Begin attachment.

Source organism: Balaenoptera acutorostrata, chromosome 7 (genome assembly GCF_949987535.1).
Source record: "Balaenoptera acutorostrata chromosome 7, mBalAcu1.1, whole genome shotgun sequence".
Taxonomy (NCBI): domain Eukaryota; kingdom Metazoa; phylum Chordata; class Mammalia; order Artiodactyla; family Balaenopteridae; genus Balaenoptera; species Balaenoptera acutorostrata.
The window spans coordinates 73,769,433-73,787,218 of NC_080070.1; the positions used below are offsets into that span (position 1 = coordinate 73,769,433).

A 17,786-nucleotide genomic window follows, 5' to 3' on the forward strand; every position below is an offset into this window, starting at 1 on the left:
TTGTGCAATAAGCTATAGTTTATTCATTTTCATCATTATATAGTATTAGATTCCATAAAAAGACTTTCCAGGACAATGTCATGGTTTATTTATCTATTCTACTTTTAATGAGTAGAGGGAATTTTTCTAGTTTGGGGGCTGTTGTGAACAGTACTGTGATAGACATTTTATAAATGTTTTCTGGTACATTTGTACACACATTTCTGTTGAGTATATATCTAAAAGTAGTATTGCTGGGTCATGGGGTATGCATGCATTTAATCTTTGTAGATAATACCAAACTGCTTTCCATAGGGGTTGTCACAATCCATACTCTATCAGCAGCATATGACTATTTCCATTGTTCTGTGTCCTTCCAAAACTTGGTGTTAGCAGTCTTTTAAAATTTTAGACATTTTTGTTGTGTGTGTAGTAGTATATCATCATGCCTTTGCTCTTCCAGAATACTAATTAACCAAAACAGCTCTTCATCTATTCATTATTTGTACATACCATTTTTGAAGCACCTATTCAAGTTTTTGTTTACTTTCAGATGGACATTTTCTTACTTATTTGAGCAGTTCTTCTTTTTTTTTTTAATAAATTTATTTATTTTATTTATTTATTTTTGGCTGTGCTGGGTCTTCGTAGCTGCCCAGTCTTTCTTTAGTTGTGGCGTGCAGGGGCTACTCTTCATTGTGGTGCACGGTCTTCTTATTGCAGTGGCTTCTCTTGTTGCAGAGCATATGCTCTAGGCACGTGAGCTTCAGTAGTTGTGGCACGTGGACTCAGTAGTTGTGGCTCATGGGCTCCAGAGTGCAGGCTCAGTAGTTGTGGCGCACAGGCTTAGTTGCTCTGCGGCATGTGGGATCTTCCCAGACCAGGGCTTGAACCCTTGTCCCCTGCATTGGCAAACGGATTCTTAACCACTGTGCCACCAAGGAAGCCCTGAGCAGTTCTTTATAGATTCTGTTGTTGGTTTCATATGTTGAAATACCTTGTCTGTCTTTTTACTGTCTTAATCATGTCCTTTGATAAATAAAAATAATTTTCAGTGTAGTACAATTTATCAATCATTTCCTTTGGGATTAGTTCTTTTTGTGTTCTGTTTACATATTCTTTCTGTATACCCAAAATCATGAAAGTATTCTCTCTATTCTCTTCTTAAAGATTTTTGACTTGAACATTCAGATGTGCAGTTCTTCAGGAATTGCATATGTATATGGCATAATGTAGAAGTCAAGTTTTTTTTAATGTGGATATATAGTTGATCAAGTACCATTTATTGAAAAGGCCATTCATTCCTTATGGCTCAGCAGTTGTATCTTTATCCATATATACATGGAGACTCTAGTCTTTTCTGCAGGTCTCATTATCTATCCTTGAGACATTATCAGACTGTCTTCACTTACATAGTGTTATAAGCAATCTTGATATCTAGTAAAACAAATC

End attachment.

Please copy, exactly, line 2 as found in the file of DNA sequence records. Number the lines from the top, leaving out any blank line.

Source record: "Balaenoptera acutorostrata chromosome 7, mBalAcu1.1, whole genome shotgun sequence".